And as for each gadget requiring it’s own voltage, well, yes, that’s a definite problem with the current system. But if every new home in the country had outlets for DC similar to what you get with a typical PC power supply (+5V, -5V, +12V -12V, +3.3V) , I bet electronics manufacturers would pretty quickly standardize so they wouldn’t have to include a converter with every product they sold.

Of course, this is all castles in the sky. The current home wiring standards and electrical code won’t be changing any time soon–but it’s interesting to speculate on how they could be improved.

So you would have homewide distribution of 6 to 10 different voltages with pretty high Amps? Do you realise the cost of the wiring? And you would have 6 - 10 outlets in each room for different voltages? The whole thing makes no sense. You’d be wasting 90% of the installed power. Cost wise it would be a very foolish solution. The way it is now you have AC all over and transform it where you need it to exactly what you need in terms of filtering, voltage, amps, limits etc. Your way you would multiply the cost of installation and maintenance of home wiring by ten and you still do not have the same flexibility. It makes no sense.

It is very inefficient to transmit power at low voltages. Power is voltage multiplied by current, and losses in wire are directly proportional to the current. For example, if you want to cut your losses in half, double the voltage. For the same amount of power, this will cut the current required in half.

Westinghouse and Edison competed very agressively. Edison wanted DC and Westinghouse wanted AC. They went so far as to electrocute small animals to demonstrate how deadly the other’s systems were (something that the grade school history books tend to omit). The main reason Westinghouse won was that stepping voltages up and down on AC is a simple transformer, just two coils of wire wrapped around a common core. A DC to DC voltage converter is a lot more difficult.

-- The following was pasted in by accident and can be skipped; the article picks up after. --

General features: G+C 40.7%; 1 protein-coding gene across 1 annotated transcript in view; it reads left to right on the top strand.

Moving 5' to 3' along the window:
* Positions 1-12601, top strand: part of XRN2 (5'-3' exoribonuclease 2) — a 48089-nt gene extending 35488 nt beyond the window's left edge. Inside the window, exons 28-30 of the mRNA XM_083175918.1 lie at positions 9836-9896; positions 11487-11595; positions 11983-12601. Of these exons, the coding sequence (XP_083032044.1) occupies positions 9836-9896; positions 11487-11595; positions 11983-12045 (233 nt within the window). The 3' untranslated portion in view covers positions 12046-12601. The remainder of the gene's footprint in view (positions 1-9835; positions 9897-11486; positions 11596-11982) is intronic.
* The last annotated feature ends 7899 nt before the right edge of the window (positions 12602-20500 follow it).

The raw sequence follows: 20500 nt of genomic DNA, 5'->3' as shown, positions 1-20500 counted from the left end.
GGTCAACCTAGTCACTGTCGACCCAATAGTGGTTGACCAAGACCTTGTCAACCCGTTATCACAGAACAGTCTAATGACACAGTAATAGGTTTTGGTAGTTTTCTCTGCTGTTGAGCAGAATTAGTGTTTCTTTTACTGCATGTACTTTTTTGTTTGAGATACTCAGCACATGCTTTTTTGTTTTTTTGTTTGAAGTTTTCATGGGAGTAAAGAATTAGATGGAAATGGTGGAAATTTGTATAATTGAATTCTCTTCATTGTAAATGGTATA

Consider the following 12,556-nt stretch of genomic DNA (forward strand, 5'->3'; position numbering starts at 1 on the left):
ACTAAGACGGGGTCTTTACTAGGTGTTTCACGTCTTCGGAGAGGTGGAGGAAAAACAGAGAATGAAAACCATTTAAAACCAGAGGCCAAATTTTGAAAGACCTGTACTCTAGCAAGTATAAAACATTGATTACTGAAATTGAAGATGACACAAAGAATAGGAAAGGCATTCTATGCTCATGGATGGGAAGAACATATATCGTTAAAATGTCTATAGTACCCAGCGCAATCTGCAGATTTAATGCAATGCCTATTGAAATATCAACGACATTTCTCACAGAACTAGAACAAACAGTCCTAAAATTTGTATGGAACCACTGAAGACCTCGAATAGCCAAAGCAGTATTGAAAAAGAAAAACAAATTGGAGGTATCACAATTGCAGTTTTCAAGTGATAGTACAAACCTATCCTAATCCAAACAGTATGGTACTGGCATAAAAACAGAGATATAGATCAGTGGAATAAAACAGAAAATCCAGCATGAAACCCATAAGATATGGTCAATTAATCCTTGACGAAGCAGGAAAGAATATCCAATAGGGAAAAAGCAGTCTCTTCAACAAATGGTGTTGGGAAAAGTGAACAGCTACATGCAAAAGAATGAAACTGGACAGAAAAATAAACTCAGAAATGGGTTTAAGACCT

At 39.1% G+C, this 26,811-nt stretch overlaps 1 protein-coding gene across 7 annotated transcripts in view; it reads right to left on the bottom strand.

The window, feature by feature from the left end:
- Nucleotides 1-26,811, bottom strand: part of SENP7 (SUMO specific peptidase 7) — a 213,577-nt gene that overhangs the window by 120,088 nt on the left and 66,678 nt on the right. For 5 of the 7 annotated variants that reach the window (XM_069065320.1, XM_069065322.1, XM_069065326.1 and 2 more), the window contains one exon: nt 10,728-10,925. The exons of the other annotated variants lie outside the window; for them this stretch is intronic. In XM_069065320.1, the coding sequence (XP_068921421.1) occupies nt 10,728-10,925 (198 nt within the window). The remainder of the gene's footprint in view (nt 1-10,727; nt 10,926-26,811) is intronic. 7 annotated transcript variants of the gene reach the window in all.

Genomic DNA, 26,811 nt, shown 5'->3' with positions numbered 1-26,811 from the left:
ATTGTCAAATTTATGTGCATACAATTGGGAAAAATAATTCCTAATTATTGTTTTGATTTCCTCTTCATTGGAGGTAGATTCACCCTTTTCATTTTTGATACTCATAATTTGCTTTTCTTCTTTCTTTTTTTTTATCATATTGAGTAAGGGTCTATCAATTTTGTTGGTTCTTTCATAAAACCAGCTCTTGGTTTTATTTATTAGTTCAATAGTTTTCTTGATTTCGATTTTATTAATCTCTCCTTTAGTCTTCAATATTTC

Considering that electronics need varying voltages (sensitive digital electronics need a relatively low voltage, but the magnetron in your microwave and the tube in your TV need very high voltages), it is much easier and more efficient to use transformers as needed.

Edison and Westinghouse already fought this battle. Edison lost. Get over it.

Well, this is an area that we’re just going to have to agree to disagree.

In my apartment, I basically have two rooms with electronics gizmos and all of them are already connected to a centralized power supply.

My PCs, LAN components, cable modem, VCR, DVD player and several other gizmos all run their AC power cords to power strips connected to a 1400VA UPS I strategically placed between the two rooms. I look at that wonder why I’m converting the AC to DC to charge the batteries in the UPS, then through an inverter in the UPS to produce AC again, and then back to DC in all of my electronic gadgets’ various power supplies and wall warts…

Maybe the current system is the most efficient, flexible way to do things, but I’m still not entirely convinced.